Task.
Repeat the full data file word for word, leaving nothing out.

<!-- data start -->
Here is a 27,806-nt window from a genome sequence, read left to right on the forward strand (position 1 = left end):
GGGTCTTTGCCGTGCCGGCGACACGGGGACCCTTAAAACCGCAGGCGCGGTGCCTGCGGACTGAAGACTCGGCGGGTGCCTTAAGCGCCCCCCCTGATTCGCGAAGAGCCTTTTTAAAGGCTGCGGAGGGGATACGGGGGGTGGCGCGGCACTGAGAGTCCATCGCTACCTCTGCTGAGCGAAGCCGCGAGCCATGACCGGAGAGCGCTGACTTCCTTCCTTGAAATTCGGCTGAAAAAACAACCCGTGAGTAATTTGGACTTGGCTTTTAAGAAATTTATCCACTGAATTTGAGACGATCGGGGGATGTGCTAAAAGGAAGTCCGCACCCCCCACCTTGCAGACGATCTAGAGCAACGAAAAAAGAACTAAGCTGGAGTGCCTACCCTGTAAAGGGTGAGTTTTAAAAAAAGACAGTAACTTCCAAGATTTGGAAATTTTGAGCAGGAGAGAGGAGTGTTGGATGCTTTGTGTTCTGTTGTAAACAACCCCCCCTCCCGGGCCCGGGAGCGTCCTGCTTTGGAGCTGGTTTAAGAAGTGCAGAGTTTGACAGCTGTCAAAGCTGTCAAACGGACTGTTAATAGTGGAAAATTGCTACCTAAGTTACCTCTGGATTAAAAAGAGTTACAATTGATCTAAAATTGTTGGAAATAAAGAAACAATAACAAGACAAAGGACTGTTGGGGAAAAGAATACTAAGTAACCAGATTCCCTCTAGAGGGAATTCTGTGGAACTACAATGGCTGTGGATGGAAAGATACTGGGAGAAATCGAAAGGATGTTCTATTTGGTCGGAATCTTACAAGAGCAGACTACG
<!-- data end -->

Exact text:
Here is a 27,806-nt window from a genome sequence, read left to right on the forward strand (position 1 = left end):
GGGTCTTTGCCGTGCCGGCGACACGGGGACCCTTAAAACCGCAGGCGCGGTGCCTGCGGACTGAAGACTCGGCGGGTGCCTTAAGCGCCCCCCCTGATTCGCGAAGAGCCTTTTTAAAGGCTGCGGAGGGGATACGGGGGGTGGCGCGGCACTGAGAGTCCATCGCTACCTCTGCTGAGCGAAGCCGCGAGCCATGACCGGAGAGCGCTGACTTCCTTCCTTGAAATTCGGCTGAAAAAACAACCCGTGAGTAATTTGGACTTGGCTTTTAAGAAATTTATCCACTGAATTTGAGACGATCGGGGGATGTGCTAAAAGGAAGTCCGCACCCCCCACCTTGCAGACGATCTAGAGCAACGAAAAAAGAACTAAGCTGGAGTGCCTACCCTGTAAAGGGTGAGTTTTAAAAAAAGACAGTAACTTCCAAGATTTGGAAATTTTGAGCAGGAGAGAGGAGTGTTGGATGCTTTGTGTTCTGTTGTAAACAACCCCCCCTCCCGGGCCCGGGAGCGTCCTGCTTTGGAGCTGGTTTAAGAAGTGCAGAGTTTGACAGCTGTCAAAGCTGTCAAACGGACTGTTAATAGTGGAAAATTGCTACCTAAGTTACCTCTGGATTAAAAAGAGTTACAATTGATCTAAAATTGTTGGAAATAAAGAAACAATAACAAGACAAAGGACTGTTGGGGAAAAGAATACTAAGTAACCAGATTCCCTCTAGAGGGAATTCTGTGGAACTACAATGGCTGTGGATGGAAAGATACTGGGAGAAATCGAAAGGATGTTCTATTTGGTCGGAATCTTACAAGAGCAGACTACG